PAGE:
“It would cover not just drug-resistant or drug-sensitive TB but a Pan-TB regime that could be taken for four months instead of six months,” she says.
Part of the challenge to combat TB stems from pill fatigue, as witnessed in the case of Mavebenwane’s daughter.
“The patient starts feeling better after a couple of weeks, and they don’t understand that they need to carry on taking the treatment and if they stop early they are at risk of a relapse or re-infection of TB,” says Le Fevre.
The tuberculosis bacteria hides in the lung tissue, so even though an infected person is not coughing any more, the six months of medication is necessary to kill the bacteria completely.
A slightly compromised immune system due to co-infection with HIV or drinking alcohol, malnutrition or poor diet and stress can also make treatment a challenge.
While people tend to go to a health clinic if they feel symptoms, there are residents who resist getting tested, says Le Fevre.
“Some in the community don’t want to get tested, and they’re reluctant to interact with the health clinics, due to poor experiences in the past, and discrimination,” she says.
Robin Wood, professor of medicine at the University of Cape Town, sees parallels in the TB epidemic in New York City at the turn of the last century and townships like Masiphumelele. He also works in TB research at the Desmond Tutu Foundation.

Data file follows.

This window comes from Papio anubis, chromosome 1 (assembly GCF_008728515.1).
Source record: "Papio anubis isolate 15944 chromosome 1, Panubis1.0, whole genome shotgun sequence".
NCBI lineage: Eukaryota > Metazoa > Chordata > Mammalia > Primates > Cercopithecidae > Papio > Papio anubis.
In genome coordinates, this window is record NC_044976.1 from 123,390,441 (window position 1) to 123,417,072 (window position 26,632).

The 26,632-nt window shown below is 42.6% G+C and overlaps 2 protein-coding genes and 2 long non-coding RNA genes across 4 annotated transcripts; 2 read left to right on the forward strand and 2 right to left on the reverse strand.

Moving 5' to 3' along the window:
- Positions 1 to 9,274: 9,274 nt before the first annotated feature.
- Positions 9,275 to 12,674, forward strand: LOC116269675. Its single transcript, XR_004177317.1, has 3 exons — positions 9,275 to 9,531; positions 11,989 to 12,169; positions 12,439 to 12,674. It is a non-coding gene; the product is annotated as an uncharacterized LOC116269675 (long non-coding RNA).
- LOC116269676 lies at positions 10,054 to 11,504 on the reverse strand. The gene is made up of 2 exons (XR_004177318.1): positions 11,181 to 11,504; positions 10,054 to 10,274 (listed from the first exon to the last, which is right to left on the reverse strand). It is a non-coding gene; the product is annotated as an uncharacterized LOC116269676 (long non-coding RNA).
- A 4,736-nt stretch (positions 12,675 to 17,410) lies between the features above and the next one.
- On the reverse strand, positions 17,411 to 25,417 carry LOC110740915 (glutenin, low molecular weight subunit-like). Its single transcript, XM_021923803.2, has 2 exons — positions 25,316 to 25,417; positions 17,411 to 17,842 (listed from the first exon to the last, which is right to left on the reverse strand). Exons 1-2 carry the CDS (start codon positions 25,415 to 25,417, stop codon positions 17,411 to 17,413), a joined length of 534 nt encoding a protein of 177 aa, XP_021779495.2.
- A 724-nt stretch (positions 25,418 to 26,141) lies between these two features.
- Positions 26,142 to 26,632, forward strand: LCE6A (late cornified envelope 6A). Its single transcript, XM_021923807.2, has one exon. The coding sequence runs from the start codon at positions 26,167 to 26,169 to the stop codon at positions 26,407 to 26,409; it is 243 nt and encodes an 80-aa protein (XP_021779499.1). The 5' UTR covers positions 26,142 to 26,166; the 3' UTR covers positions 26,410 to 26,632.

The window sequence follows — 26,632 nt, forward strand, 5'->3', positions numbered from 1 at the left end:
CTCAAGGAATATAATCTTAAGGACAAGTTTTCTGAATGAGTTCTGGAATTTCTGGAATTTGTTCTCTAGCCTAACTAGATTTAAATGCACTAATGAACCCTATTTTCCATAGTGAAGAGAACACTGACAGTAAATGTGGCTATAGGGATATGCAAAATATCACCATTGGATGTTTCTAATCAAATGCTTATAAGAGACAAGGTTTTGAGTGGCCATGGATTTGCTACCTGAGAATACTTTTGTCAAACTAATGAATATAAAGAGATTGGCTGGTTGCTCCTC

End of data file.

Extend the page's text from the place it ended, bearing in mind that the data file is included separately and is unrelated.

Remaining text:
His research has measured the amount of air people swapped with each other, and he made a machine that measures the carbon dioxide levels to determine if and how TB is transmitted, even through people who are not visibly ill.
Wood co-authored a study published earlier this year showing that although cough is assumed as the main way of transmission of TB, tidal breathing, or inhaling and exhaling while a person is relaxing, could also be a significant contributor to TB transmission.
“We know the circumstances which are particularly hazardous for acquiring TB, and for political, social other reasons, we haven’t actually addressed them,” he says.
“I’m hoping that by measuring these things better that we’ll re-ignite interest in the social control of TB, besides just the treatment,” he adds.
Lessons from Covid
Dr. Linda-Gail Bekker says that curbing TB as a whole involves not only scientific research, but political will and social resources.
“We haven’t got the whole suite of opportunities and we are not bringing to bear everything we need to be doing for TB,” she says.
However, she maintains that healthcare workers have learned a number of valuable lessons from the Covid-19 pandemic that could be applied to TB today.
“We are now relying on antibiotics and we are not going to treat our way out of this epidemic because we’ve never treated our way out from any epidemic,” she says.
“We’ve always needed prevention, a break in transmission, protection for those who are vulnerable, and treatment for those who are already infected – Covid-19 taught us that,” she says.
“You can’t just think about the people who need oxygen in the hospital,” she says, referring to oxygen given to the worst hospitalised cases.
“You need to think about the people in the community who are vulnerable.”